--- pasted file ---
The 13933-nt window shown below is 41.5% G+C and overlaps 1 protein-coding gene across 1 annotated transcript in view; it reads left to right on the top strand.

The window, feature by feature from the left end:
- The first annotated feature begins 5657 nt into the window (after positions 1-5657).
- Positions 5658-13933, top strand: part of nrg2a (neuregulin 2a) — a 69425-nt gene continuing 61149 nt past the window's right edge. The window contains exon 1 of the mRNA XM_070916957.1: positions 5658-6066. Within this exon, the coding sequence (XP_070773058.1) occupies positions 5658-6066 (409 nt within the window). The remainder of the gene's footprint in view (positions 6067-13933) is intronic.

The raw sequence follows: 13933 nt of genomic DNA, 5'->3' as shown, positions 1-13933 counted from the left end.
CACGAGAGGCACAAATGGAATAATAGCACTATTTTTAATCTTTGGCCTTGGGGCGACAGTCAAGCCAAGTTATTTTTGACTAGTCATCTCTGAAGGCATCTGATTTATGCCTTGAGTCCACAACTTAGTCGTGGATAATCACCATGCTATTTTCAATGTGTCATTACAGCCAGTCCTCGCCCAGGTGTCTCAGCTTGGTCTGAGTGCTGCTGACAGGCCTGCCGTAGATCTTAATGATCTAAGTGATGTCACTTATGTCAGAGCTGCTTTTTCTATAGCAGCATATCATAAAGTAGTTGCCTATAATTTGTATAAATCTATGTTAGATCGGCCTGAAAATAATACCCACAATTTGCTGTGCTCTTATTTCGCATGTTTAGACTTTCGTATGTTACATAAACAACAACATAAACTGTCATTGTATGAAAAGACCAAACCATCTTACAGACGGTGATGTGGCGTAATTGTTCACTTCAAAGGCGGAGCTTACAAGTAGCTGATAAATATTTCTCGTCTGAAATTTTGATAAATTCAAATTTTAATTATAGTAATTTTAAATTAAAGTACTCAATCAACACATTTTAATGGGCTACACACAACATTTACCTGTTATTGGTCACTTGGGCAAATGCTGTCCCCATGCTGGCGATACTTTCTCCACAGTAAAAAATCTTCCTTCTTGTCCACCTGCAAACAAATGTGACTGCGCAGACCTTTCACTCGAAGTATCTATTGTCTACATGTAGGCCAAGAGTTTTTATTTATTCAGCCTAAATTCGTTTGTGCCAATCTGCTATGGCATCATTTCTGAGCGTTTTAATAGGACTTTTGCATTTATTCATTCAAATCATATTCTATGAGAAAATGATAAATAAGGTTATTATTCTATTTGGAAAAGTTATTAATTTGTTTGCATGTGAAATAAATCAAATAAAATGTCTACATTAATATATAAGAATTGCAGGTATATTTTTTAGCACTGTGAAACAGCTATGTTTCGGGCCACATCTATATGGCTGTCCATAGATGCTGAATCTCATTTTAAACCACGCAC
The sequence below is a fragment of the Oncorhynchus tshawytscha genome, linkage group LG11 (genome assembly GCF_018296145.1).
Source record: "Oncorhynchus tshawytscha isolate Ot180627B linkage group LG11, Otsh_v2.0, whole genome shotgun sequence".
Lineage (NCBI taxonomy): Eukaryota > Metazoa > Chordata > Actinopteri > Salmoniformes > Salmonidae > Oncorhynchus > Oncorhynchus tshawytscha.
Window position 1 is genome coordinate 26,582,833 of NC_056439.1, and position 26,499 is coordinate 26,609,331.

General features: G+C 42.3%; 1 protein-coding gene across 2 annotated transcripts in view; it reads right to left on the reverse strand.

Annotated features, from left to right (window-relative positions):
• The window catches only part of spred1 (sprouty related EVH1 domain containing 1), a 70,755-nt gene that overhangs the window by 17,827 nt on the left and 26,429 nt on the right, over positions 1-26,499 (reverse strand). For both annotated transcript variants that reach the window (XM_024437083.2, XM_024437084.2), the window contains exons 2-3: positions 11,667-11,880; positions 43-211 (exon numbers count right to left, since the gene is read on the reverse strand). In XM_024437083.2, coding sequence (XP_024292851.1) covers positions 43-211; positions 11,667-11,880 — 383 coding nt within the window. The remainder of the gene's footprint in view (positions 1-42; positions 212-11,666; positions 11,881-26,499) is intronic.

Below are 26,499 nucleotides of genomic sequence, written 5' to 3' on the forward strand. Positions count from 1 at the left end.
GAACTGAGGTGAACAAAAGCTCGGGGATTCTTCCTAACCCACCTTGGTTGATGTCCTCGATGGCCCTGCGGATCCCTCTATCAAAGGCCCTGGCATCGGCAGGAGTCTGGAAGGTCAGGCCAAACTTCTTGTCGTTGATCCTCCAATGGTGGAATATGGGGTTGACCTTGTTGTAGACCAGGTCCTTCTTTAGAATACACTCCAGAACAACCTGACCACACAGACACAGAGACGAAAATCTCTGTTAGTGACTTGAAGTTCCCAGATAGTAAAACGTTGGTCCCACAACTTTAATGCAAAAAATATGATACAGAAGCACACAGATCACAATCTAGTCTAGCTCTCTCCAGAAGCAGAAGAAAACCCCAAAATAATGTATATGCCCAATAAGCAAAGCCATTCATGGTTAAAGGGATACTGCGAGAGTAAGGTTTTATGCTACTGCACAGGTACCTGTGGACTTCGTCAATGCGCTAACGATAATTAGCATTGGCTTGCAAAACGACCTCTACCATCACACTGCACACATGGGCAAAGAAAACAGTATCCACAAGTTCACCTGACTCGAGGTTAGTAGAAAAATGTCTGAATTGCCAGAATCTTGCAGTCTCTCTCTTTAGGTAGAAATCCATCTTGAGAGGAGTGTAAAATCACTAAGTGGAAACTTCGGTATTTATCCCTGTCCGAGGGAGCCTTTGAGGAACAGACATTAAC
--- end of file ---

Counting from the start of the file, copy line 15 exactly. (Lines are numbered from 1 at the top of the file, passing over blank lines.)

GAACTGAGGTGAACAAAAGCTCGGGGATTCTTCCTAACCCACCTTGGTTGATGTCCTCGATGGCCCTGCGGATCCCTCTATCAAAGGCCCTGGCATCGGCAGGAGTCTGGAAGGTCAGGCCAAACTTCTTGTCGTTGATCCTCCAATGGTGGAATATGGGGTTGACCTTGTTGTAGACCAGGTCCTTCTTTAGAATACACTCCAGAACAACCTGACCACACAGACACAGAGACGAAAATCTCTGTTAGTGACTTGAAGTTCCCAGATAGTAAAACGTTGGTCCCACAACTTTAATGCAAAAAATATGATACAGAAGCACACAGATCACAATCTAGTCTAGCTCTCTCCAGAAGCAGAAGAAAACCCCAAAATAATGTATATGCCCAATAAGCAAAGCCATTCATGGTTAAAGGGATACTGCGAGAGTAAGGTTTTATGCTACTGCACAGGTACCTGTGGACTTCGTCAATGCGCTAACGATAATTAGCATTGGCTTGCAAAACGACCTCTACCATCACACTGCACACATGGGCAAAGAAAACAGTATCCACAAGTTCACCTGACTCGAGGTTAGTAGAAAAATGTCTGAATTGCCAGAATCTTGCAGTCTCTCTCTTTAGGTAGAAATCCATCTTGAGAGGAGTGTAAAATCACTAAGTGGAAACTTCGGTATTTATCCCTGTCCGAGGGAGCCTTTGAGGAACAGACATTAAC